Silymarin in the Treatment of Patients with Primary Sclerosing Cholangitis: An Open-Label Pilot Study

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Abstract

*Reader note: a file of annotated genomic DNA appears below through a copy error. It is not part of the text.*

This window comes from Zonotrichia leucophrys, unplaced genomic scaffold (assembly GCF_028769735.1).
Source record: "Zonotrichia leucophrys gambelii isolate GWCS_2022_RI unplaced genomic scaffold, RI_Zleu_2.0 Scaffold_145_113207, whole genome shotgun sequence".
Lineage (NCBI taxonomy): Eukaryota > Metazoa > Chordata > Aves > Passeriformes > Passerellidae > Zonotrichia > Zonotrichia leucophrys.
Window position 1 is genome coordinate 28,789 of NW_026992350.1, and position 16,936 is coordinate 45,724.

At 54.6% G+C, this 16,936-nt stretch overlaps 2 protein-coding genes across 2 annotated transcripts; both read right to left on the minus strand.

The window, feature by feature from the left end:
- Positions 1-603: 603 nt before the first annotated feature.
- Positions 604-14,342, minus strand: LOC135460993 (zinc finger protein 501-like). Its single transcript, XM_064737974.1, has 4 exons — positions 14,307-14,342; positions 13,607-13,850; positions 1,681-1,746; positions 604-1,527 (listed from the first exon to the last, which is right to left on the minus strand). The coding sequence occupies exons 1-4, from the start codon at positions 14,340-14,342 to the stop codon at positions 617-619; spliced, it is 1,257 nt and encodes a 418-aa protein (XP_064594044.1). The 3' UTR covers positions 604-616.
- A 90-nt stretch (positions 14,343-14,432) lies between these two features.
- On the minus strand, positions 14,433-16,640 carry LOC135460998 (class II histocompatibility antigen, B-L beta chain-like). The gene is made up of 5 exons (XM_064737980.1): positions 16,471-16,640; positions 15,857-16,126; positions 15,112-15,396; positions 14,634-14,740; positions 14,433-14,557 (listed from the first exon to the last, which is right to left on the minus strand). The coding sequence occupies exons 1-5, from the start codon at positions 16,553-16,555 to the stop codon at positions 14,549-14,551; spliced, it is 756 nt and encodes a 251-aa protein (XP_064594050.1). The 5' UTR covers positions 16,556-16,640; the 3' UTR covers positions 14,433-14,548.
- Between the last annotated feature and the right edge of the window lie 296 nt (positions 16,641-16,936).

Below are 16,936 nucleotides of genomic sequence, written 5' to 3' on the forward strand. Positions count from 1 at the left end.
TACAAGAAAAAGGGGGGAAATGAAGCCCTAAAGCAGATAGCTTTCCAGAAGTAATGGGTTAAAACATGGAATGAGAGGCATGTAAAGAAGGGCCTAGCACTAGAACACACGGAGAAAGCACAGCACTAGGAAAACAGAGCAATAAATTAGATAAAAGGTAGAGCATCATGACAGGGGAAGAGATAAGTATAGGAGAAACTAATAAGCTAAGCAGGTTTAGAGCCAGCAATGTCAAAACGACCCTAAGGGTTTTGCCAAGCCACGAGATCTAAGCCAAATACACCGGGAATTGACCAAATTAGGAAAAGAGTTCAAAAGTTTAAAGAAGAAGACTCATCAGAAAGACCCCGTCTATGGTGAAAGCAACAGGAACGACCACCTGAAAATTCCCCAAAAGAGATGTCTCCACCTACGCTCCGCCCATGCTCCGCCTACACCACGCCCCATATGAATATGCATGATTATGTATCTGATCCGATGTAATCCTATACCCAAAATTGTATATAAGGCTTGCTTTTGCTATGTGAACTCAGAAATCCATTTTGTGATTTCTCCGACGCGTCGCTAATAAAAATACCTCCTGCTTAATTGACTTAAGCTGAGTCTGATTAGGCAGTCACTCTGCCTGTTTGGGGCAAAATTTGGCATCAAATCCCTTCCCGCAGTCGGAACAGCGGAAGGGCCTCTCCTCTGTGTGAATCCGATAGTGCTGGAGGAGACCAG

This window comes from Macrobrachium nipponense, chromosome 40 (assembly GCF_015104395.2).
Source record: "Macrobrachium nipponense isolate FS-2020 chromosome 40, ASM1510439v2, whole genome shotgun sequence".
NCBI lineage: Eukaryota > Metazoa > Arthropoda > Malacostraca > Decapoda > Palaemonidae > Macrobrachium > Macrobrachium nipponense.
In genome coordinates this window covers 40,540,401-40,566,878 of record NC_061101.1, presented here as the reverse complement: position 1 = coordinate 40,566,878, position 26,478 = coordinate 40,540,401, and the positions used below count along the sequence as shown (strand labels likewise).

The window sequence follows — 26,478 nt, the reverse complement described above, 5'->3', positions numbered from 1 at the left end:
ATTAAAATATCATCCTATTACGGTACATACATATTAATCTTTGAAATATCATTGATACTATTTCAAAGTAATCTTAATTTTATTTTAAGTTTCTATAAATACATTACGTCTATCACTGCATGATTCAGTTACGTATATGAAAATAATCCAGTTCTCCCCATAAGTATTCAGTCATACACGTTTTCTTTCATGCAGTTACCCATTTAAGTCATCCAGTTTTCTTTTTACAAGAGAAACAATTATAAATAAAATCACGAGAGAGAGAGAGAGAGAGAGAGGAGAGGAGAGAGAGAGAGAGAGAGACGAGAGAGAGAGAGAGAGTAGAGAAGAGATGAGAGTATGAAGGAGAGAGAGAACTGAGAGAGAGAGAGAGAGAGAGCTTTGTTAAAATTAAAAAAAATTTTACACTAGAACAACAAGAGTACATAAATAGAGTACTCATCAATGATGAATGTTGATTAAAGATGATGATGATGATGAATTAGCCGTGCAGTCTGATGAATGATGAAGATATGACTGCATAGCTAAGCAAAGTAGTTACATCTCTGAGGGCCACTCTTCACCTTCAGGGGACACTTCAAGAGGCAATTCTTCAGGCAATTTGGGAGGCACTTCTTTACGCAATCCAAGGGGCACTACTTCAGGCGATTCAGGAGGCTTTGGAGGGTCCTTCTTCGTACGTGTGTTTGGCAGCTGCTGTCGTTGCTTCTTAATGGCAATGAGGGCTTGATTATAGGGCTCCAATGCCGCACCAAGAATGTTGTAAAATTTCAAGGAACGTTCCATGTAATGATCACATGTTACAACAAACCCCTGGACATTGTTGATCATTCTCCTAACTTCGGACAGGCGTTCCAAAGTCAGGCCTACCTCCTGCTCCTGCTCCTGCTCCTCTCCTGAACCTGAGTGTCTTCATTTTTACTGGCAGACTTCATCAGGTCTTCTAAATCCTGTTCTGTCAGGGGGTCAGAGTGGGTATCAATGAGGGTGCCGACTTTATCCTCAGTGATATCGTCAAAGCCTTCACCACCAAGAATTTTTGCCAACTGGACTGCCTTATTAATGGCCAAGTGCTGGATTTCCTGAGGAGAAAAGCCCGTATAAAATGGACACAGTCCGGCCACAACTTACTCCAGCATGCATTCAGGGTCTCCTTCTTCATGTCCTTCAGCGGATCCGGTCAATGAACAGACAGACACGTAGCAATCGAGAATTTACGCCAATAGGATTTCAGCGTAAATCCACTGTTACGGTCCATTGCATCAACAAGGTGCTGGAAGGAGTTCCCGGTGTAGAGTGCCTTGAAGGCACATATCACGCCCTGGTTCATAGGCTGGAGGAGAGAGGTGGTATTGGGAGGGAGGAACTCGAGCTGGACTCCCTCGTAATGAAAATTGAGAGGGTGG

No effective medical therapy is available for patients with primary sclerosing cholangitis (PSC). We evaluated the safety and estimated the efficacy of silymarin in patients with PSC in a pilot study. Thirty patients with PSC were enrolled. Silymarin, 140 mg orally three times daily, was given for 1 year. A statistically significant improvement in serum alkaline phosphatase activity (1131 ± 216 vs. 861 ± 139, P = 0.007), and aspartate aminotransferase (AST) levels (116 ± 15 vs. 83 ± 11, P = 0.01) occurred with treatment. Serum bilirubin levels were not significantly affected by the treatment, while serum albumin and the Mayo risk score remained essentially unchanged. Overall, 34% of patients had a positive response to silymarin as defined by %ge;50% improvement or normal status in liver tests. The results of this pilot study warrant further evaluation of silymarin in patients with PSC in a large-scale, controlled trial.

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